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Passive Transport – Simple and Facilitated Diffusion and Osmosis

Passive transport describes the mechanism of transport of substances along the gradient without expense of any energy It relies on the physical aspects like concentration gradient, electrical gradient and pressure gradient. Given that the transport of substances takes place along the gradient, this process is likewise called down-hill movement The passive transport mechanisms operating at the cell membrane level are diffusion and osmosis.


Diffusion describes passive transport of molecules from locations of greater concentration to locations of lower concentration. Diffusion through cell membrane is divided into 2 subtypes called: easy diffusion and facilitated diffusion.

Simple Diffusion

In easy diffusion, transport of atoms or molecules takes place from one place to another due to their random movement Due to consistent random movement, the molecules hit each other as well as strike with the cell membrane. The frequency of accident and the possibility of striking to the cell membrane will be greater on the side of the membrane having greater concentration of that specific molecule In this process there takes place a net flux of the molecules from the locations of high concentration to locations of low concentration.

The net movement of the molecules stops when the concentration of molecules equates to, and there takes place a condition of diffusional balance. Quantitatively, the net movement of the molecules across a permeable membrane where just easy diffusion is happening is revealed by Fick’s law of diffusion, which mentions that rate of diffusion (J) is straight proportional to the distinction in the concentration of the substance in 2 areas (concentration gradient, i.e. C1 − C2) and cross-sectional area (A) and inversely proportional to the range to be taken a trip, i.e. thickness of the membrane (T).

Therefore, , where D is the diffusion coefficient.

The diffusion of molecules across the biological membranes varies relying on the lipid solubility, water solubility, type of electrical charge and size of the molecules Even more, selective permeability of the semipermeable cell membrane likewise impacts the diffusion of various molecules How the various molecules diffuse across a cell membrane are gone over listed below.

Simple Diffusion of Lipid Soluble Substances across The Cell Membrane

The rate of diffusion through the lipid bilayer of the cell membrane is straight proportional to the solubility of a substance in lipids. For that reason, molecules of substances like oxygen, nitrogen, co2, alcohol, steroid hormones and weak natural acids and bases, being lipid soluble, scattered really quickly through the lipid bilayer of the cell membrane.

Simple Diffusion of Water and Other Lipid Insoluble Molecules Through The Cell Membrane

Amazingly, water and other lipid insoluble substances can likewise pass quickly through the cell membrane. It has actually been revealed that it is possible due to the existence of the so-called protein channels (made from transmembrane proteins) in the cell membrane.

Diffusion Through Protein Channels

The protein channels are tube-shaped channels which extend in the cell membrane from the extracellular to the intracellular ends. For that reason, even the extremely lipid insoluble substances can diffuse by easy diffusion straight through these channels of the cell membrane. The protein channels have actually been geared up with following characteristics: Selective permeability and Gating mechanism.

Selective Permeability of Protein Channels

The protein channels are extremely selective, i.e. each channel can allow just one type of ion to go through it. This arises from the characteristics of the channel itself, such as its size, its shape and nature of electrical charges along its within surfaces Examples of some selective channels are: Sodium channels are particularly selective for the passage of sodium ions. These are 0.3 by 0.5 nm in size and their inner surfaces are highly adversely charged. Potassium channels are particularly selective for the passage of potassium ions. These are 0.3 by 0.3 nm in size and are not adversely charged.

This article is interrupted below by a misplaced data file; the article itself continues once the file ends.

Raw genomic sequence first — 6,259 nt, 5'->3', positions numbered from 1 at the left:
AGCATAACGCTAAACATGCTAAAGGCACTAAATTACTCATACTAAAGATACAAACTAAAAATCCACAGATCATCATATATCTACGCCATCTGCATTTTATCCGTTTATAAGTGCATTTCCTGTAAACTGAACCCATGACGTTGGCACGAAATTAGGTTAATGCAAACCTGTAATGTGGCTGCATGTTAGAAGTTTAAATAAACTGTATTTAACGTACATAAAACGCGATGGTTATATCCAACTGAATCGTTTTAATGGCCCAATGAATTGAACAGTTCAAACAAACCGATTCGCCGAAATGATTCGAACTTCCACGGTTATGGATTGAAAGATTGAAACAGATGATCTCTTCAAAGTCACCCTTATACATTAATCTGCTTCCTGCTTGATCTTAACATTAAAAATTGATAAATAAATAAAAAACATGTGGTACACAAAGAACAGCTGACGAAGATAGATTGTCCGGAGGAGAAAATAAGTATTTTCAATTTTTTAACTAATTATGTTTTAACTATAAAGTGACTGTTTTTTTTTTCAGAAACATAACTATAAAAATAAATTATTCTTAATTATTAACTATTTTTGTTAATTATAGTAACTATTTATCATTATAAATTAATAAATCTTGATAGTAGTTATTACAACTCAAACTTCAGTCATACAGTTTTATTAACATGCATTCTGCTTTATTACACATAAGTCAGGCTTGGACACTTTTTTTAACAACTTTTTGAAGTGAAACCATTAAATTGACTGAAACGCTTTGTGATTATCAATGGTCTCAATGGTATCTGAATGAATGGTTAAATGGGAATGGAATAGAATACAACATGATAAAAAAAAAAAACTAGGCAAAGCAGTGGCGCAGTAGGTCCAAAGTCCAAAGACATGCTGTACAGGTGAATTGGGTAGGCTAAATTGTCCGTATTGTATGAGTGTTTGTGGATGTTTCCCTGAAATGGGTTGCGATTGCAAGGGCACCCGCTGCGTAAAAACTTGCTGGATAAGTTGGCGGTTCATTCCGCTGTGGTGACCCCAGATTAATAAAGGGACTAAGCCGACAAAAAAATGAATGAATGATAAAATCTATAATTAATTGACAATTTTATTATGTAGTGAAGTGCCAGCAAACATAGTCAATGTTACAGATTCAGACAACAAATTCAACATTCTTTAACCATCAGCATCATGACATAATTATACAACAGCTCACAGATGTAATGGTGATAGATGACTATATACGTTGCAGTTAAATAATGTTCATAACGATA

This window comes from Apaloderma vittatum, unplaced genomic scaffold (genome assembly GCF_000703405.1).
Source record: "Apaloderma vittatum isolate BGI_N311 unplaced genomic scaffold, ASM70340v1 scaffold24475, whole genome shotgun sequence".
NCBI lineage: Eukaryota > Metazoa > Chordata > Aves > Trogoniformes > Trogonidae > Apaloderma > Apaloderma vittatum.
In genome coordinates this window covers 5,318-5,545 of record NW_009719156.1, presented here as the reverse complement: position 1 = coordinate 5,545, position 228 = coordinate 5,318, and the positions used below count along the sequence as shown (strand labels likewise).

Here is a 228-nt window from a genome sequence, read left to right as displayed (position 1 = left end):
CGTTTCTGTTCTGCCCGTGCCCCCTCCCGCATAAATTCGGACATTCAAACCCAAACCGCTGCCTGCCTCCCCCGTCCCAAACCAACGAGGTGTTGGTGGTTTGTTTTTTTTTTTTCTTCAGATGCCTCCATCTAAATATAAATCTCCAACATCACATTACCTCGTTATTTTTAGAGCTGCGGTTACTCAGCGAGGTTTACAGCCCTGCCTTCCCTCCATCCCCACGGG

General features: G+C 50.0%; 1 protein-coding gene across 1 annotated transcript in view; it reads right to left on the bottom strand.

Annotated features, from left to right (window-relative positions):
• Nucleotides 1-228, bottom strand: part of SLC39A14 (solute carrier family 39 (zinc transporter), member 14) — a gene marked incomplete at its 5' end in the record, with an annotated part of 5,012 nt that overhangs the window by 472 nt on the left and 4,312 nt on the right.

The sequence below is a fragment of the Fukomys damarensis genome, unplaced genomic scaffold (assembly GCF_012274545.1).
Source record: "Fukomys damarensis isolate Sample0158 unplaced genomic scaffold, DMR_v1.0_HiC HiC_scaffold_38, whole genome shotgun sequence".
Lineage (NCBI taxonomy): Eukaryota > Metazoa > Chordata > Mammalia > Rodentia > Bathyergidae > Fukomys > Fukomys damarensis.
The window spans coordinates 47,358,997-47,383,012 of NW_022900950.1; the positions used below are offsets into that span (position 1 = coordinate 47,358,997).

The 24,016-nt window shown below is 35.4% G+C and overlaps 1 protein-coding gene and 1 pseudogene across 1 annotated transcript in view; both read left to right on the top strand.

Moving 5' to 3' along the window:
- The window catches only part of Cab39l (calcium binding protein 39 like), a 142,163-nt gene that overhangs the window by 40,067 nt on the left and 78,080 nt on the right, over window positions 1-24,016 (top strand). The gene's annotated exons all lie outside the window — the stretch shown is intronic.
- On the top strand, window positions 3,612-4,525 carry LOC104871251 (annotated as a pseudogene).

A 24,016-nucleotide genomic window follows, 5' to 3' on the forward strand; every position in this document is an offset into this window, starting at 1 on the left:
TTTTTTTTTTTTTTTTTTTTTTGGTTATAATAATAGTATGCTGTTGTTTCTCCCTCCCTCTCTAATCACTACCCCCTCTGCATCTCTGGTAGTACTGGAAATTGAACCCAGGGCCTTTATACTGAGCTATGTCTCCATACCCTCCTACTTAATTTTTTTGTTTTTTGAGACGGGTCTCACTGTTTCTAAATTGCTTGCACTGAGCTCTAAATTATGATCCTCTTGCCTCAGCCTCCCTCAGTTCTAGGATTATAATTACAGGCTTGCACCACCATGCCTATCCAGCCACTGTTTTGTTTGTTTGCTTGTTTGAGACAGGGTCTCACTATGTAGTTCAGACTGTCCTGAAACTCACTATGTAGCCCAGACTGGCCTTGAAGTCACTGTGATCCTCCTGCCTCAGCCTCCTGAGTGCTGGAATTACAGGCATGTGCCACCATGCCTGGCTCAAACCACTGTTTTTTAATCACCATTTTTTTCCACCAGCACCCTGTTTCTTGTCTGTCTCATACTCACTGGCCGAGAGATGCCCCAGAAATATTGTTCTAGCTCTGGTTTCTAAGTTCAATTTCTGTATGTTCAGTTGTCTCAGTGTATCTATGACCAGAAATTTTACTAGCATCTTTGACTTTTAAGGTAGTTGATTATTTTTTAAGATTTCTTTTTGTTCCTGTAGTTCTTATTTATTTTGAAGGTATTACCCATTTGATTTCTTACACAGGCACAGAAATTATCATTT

Gating Mechanism In Protein Channels

Some protein channels are constantly open, whereas a lot of others are ‘gated’, i.e. they are geared up with real gate-like extensions of the transport protein molecule which can open and close according to requirement. This gating mechanism is a way of managing the permeability of the channels The opening and closing of gates are managed by 3 primary methods:

  1. Voltage-gated channels.

    These react to the electrical potential across the cell membrane. As displayed in the figure When it comes to sodium channels evictions lie at the external end of the channels and these stay firmly closed, when there is a strong negative charge on the within cell membrane. When the within cell membrane loses its negative charge, these gates open and there takes place a significant inflow of sodium ions. This is the basis of incident of action capacities in nerves that are accountable for nerve signals.

    When it comes to potassium channels, evictions lie at inner end of the channel and they too open when within the cell membrane loses its negative charge, however, this response is much slower than that for sodium channel. The opening of potassium channel gates is instrumental for ending the action potential.

  2. Ligand-gated channels Gates of these channels open when some other chemical molecule binds with eviction proteins that is why this is likewise called chemical gating. Among the most essential example of ligand channel gating is the impact of acetylcholine on the so-called acetylcholine channels This gate plays an essential role in transmission of nerve signals from one afferent neuron to another and from nerve cells to muscle cells.
  3. Mechanical-gated channels Some protein channels are opened by mechanical stretch. These mechano-sensitive channels play an essential role in cell movements.

Facilitated Diffusion